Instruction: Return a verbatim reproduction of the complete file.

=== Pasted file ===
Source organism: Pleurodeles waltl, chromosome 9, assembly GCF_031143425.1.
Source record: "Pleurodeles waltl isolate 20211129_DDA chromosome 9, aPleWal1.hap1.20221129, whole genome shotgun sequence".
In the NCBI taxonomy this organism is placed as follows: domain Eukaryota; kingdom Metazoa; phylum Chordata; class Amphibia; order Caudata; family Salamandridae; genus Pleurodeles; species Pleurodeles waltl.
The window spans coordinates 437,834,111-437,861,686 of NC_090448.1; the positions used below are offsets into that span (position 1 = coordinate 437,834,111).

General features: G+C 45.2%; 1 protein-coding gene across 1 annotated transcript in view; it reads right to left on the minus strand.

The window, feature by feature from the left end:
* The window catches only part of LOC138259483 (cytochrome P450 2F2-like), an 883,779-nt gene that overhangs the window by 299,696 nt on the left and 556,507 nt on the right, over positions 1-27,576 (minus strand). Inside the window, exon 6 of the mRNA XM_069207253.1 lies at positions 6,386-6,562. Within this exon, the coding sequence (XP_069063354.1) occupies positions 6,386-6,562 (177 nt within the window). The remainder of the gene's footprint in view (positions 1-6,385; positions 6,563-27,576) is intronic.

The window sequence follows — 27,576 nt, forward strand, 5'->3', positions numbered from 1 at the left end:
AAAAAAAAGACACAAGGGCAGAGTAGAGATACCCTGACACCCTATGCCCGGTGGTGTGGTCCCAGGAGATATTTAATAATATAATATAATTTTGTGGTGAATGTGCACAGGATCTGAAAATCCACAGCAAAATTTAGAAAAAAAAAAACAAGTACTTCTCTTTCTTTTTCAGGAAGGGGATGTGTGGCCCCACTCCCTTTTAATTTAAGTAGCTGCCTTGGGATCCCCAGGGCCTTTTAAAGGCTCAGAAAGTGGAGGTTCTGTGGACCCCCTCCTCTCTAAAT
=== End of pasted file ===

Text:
Source organism: Pleurodeles waltl, chromosome 9, assembly GCF_031143425.1.
Source record: "Pleurodeles waltl isolate 20211129_DDA chromosome 9, aPleWal1.hap1.20221129, whole genome shotgun sequence".
In the NCBI taxonomy this organism is placed as follows: domain Eukaryota; kingdom Metazoa; phylum Chordata; class Amphibia; order Caudata; family Salamandridae; genus Pleurodeles; species Pleurodeles waltl.
The window spans coordinates 437,834,111-437,861,686 of NC_090448.1; the positions used below are offsets into that span (position 1 = coordinate 437,834,111).

General features: G+C 45.2%; 1 protein-coding gene across 1 annotated transcript in view; it reads right to left on the minus strand.

The window, feature by feature from the left end:
* The window catches only part of LOC138259483 (cytochrome P450 2F2-like), an 883,779-nt gene that overhangs the window by 299,696 nt on the left and 556,507 nt on the right, over positions 1-27,576 (minus strand). Inside the window, exon 6 of the mRNA XM_069207253.1 lies at positions 6,386-6,562. Within this exon, the coding sequence (XP_069063354.1) occupies positions 6,386-6,562 (177 nt within the window). The remainder of the gene's footprint in view (positions 1-6,385; positions 6,563-27,576) is intronic.

The window sequence follows — 27,576 nt, forward strand, 5'->3', positions numbered from 1 at the left end:
AAAAAAAAGACACAAGGGCAGAGTAGAGATACCCTGACACCCTATGCCCGGTGGTGTGGTCCCAGGAGATATTTAATAATATAATATAATTTTGTGGTGAATGTGCACAGGATCTGAAAATCCACAGCAAAATTTAGAAAAAAAAAAACAAGTACTTCTCTTTCTTTTTCAGGAAGGGGATGTGTGGCCCCACTCCCTTTTAATTTAAGTAGCTGCCTTGGGATCCCCAGGGCCTTTTAAAGGCTCAGAAAGTGGAGGTTCTGTGGACCCCCTCCTCTCTAAAT